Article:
general the longer the exposure period the greater was the
reduction.
I n view of previous satisfactory experience with Bouin's
fixed tissues mounted on emulsion by floating the sections in
water, it was felt that the water had probably been effective in
removing or inactivating the silver reducing substances. This
was confirined by subjecting sections of Bouin ' s , Carnoy 's,
formalin and alcohol fixed tissues to large volumes of water for
30 minutes before placing theiii in contact with the various
emulsions. After threcl months' exposure control tissues
mounted iii this may failed to show any noticeable reduction of
any emulsion used. Recent efforts to use control sections of
Carbowax imbedded tissues mounted d r y on emulsion have
shown that these produced a marked blackening of the emulsion within one week, however if before mounting 011 emulsion
the tissue sections were subjected for 30 minutes each to three
changes of water there was no perceptible reduction within 60
days.
Dri Filiii no. 987, General Electric Co., Selieiirctady, K. Y .
' Type 200 X 20, B. F. Goodrich Co., Cleveland, Ohio.
'A synthetic resin, Fisher Scientific Co., S e w Tork, $7.
Y.
A thermoplastic polyvinyl forni:il, Shawiiiipan Products Corporation, S e w York,
N. Y .
HISTOCHEMICAL.
R E D U C T I O N O F EMULSIOX
29
I n further attempts to characterize the molecular size distribution of the substances in normal tissues responsible f o r reduction of emulsion, multiple organs from a control rat were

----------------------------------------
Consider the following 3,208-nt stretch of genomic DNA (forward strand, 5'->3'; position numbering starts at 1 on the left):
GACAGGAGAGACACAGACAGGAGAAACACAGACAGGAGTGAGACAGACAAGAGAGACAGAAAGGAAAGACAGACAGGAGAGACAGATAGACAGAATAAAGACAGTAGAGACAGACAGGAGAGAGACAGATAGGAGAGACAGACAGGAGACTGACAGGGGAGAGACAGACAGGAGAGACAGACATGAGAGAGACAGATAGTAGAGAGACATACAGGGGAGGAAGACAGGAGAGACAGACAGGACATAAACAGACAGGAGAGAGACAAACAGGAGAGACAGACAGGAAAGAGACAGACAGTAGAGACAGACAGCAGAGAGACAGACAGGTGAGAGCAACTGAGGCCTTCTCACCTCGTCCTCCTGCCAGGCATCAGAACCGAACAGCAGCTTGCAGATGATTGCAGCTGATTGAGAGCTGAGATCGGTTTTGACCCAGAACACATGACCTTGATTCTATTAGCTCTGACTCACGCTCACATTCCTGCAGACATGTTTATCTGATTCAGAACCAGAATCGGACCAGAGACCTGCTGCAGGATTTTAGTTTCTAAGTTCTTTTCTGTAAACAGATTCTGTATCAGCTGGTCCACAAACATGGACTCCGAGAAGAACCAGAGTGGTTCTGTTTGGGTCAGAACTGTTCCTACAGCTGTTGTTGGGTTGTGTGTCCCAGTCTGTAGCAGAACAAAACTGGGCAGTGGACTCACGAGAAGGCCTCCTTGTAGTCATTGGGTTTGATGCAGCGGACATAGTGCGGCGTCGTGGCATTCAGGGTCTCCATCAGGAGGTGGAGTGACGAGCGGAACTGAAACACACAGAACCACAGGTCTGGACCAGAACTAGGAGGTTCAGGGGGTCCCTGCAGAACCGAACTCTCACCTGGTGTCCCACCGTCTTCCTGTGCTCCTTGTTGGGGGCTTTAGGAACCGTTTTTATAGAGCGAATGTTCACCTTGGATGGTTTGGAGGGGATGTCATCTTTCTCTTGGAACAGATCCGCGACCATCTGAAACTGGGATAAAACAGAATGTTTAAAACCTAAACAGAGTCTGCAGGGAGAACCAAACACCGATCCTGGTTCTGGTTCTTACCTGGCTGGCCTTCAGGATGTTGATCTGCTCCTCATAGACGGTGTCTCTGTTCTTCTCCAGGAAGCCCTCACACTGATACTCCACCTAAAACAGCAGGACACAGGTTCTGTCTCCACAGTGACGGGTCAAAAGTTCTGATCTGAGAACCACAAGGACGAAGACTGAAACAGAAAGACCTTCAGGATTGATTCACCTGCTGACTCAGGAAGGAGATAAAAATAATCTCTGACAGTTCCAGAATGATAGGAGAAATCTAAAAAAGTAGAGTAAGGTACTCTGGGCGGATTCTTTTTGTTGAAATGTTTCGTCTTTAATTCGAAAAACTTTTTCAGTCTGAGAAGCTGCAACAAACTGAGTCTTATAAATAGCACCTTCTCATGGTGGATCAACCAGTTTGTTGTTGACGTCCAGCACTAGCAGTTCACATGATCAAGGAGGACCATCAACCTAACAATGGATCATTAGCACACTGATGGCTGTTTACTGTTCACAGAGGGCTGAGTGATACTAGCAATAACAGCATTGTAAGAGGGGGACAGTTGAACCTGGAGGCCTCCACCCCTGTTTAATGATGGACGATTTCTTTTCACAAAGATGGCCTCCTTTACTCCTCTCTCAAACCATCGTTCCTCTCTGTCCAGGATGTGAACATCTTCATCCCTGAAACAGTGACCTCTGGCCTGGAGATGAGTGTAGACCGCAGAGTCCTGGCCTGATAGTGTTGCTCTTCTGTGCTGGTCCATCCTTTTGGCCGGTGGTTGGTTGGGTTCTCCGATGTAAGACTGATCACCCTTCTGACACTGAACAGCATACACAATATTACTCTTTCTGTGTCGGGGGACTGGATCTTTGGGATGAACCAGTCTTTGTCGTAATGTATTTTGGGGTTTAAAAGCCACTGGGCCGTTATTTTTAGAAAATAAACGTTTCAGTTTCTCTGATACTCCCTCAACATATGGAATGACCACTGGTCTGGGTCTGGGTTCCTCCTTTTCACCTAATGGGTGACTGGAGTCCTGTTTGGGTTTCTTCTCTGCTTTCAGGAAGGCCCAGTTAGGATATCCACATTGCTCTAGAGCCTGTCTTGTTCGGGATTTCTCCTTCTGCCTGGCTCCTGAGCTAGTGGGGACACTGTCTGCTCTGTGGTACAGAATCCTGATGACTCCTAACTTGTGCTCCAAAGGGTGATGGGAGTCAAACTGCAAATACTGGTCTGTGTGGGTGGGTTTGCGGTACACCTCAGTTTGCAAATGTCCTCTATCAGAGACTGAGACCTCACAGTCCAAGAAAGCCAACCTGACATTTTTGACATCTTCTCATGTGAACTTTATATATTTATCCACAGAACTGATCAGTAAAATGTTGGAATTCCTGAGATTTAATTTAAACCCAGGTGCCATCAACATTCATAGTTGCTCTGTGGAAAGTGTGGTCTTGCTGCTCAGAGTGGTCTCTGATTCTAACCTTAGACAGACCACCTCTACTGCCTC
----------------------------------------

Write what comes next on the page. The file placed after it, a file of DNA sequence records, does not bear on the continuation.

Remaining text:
fixed in Carnoy's fluid for three hours, passed through three
changes of absolmute alcohol and two of chloroform and dried
by evaporation. The dried organs were ground with a mortar
and pestle, and dialyzed 54 hours at 5°C. against several
changes of water in volumes 1000 times that of the sample.
Although the dialysate was not tested the non-dialyzable fraction retained its emulsion reducing capacity.
T o test for the water solubility of the reducing substances
ground Cariioy fixed tissues were extracted in warm water for
two hours and filtered. The residue was waslied thoroughly
with water in a suction filter, and was sprinkled on liquefied
emu1,sioiior on moistened film. The filtrate was lyophilized ancl
this fraction was also mountecl on photographic plates. After
one month exposure the lyophilized filtrate had produced a
considerable reduction of the emulsion, whereas the residue
caused no perceptible film blackeiiing.
Board's proposal ( '51) that the tissue sulflij-clrpl compounds
a r e responsible f o r the histocliemical reduction of photographie
emulsion was tested by utilizing the red sulfhydryl reagent,
1-(4-chloromei~curiphenylazo)-naplitliol-2, which binds specifically with sulfhydryl groups giving a pink to red color (Bennett, '48, '51). Dimethyl forniamide was used a s the solvent f o r
the reagent in the present stud>-. Tliis metliocl has been shown
to bind all of the sulfhydr>d groups in muscle (Bennett, unpublished d a t a ) . Sections of Cariioy fixed ancl frozen deli>-dratecl testis, liver, skin, intestine, adrenal and kidney were
treated with this reagent. Sections so treated were then dried,
and corcrecl with Ansco Bulk Emulsion A, anel developed after
30 days' exposure. The pattern of reduction produced by these
tissues was the same as that produced by the non treated tissues. Furthermore tlie sites of the strongest sulfliydryl reaction dicl not coincide with the areas of the tissue which produced the greatest reduction in the emulsion (fig. 4).
30
NEWTON B. EVERETT A N D BABBARA S. SIMMONS